At any rate, I hope to see many HR and HR Tech folks in the chat on Wednesday and look forward to a great discussion.


    Measurement and ROI

    I read an excellent article earlier in the week on the Chief Learning Officer site on the inability of the traditional definition of ROI to adequately assess the importance and value to the organization of its employee's networks and the value that is derived from these internal and external network interactions, and by extension the technologies and processes that support these interactions.

    The essential point of the article was that these network benefits are intangible in nature, do not 'fit' the classic ROI model (that was developed to understand how tangible activities like buying a new factory, or upgrading an assembly line) of measurement.  It really is a riff on the 'what is the ROI of e-mail' argument that is often used when folks are attempting to justify time and expenditure on new tools and processes designed to increase workforce collaboration.Flickr - Darren Hester

    Can the organization really accurately estimate the ROI of 'increased network activity'? Does it even make sense to try?

    Unlike the new industrial machine, that is built to precise specifications for productivity, output, and operating costs, it is just about impossible to predict how new technologies and processes for collaboration will be embraced inside the organization.  You may be able to apply typical benchmarks on participation rates and utilization statistics, but I have to believe its just about impossible to intelligently make an argument to senior management that a specific 'return' is likely to be generated, at least prior to the introduction of these tools.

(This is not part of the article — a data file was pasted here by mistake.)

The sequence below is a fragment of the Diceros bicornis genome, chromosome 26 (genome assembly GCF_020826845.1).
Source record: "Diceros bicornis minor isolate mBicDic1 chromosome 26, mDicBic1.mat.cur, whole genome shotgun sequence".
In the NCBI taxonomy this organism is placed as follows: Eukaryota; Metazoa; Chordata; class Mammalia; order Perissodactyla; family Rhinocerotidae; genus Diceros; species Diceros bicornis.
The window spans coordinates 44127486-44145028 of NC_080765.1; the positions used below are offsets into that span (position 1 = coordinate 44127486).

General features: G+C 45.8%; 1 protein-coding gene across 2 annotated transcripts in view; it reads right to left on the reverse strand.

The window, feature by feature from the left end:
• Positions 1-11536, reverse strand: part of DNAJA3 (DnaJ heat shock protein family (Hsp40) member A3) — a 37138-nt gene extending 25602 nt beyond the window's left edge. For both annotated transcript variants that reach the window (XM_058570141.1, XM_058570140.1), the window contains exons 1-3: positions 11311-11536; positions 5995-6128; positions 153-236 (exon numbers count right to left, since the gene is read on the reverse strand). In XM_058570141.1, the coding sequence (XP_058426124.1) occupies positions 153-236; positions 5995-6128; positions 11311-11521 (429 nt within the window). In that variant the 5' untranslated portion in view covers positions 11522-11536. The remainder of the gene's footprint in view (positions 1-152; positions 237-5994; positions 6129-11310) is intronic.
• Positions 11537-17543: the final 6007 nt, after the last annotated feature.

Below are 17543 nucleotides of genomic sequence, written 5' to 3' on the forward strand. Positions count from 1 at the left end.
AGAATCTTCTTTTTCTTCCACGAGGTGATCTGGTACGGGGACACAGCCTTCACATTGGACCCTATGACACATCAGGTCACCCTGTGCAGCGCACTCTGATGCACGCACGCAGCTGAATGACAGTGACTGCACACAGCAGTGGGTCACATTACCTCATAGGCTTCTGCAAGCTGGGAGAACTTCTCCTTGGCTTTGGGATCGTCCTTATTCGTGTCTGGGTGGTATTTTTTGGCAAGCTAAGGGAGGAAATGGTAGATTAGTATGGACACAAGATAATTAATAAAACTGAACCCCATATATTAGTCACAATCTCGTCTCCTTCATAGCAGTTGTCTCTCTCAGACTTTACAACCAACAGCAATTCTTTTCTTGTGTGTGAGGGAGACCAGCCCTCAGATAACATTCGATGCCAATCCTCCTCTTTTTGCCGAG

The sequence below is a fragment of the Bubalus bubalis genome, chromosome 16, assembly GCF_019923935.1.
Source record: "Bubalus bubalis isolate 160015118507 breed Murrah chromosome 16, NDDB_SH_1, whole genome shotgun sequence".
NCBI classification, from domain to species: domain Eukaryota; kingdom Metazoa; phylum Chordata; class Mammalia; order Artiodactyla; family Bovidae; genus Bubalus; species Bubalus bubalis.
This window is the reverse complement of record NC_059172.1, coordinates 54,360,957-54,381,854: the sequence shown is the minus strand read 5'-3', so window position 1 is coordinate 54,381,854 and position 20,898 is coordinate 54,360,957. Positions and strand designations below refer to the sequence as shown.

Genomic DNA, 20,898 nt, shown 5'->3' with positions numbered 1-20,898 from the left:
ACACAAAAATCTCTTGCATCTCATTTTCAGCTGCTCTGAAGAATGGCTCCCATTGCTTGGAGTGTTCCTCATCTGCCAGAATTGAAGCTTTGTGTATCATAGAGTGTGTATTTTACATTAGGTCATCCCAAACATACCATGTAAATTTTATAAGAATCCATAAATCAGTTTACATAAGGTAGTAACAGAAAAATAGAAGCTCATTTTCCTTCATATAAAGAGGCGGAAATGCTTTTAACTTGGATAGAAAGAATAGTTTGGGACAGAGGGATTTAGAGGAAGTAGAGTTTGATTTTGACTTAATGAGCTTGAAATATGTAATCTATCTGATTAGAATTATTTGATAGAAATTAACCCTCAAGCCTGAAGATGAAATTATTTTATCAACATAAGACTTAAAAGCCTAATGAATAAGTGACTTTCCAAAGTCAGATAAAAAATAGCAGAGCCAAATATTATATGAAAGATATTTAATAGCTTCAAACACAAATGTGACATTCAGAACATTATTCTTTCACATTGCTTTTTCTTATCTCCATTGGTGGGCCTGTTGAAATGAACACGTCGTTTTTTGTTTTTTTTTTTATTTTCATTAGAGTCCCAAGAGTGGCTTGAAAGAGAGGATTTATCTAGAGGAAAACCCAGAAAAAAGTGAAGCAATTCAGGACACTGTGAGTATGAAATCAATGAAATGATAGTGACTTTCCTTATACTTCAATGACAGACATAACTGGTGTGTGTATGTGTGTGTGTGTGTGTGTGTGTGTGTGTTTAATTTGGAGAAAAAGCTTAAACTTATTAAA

In many ways organizations that embrace these projects, and the new ways of communicating, collaborating, and working that they introduce have to take somewhat of a leap of faith that there will be sufficient 'return' on the investment (which for all but the largest organizations is chiefly employee's time, the technologies that are most frequently utilized tend to be low cost, sometimes even free). It is very easy for management to constantly drive the focus back to the traditional 'ROI' measure, and it gives many leaders a convenient 'out' from having to address and show true skill and even courage. 

    But just like communication and collaboration advances like voice mail, fax, e-mail, and personal and network computing all moved from experiments to critical business infrastructure mostly without any idea of traditional ROI, so it will be for social networking and collaboration technologies. The smart and leading organizations have already embraced this concept, and I do not think it long before these technologies also become essential components of the modern organization.


    HR Happy Hour Episode 4 - SHRM 2009 Recap

    Well the HR Happy Hour Episode 4 - SHRM '09 Edition is in the bag and the HR Minion, Shauna Moerke and I had a blast hosting HR Bloggers Kris Dunn, Laurie Ruettimann, Lance Haun, Mark Stelzner and Jessica Lee as well as special guest SHRM COO China Gorman.

    The panel talked about their session at SHRM '09, their thoughts on where SHRM is heading, the impact and influence of Social Media on SHRM and HR in general.

    And to keep me on my toes we also had a couple of barking dogs and a police raid (COPS anyone?).

    You can check out the show on the web here here, or also listen back to the archive using the widget below.

    Thanks very, very much Shauna for coordinating the guests for this show and thanks to the superstar panel for taking the time out of your holiday weekend to come on.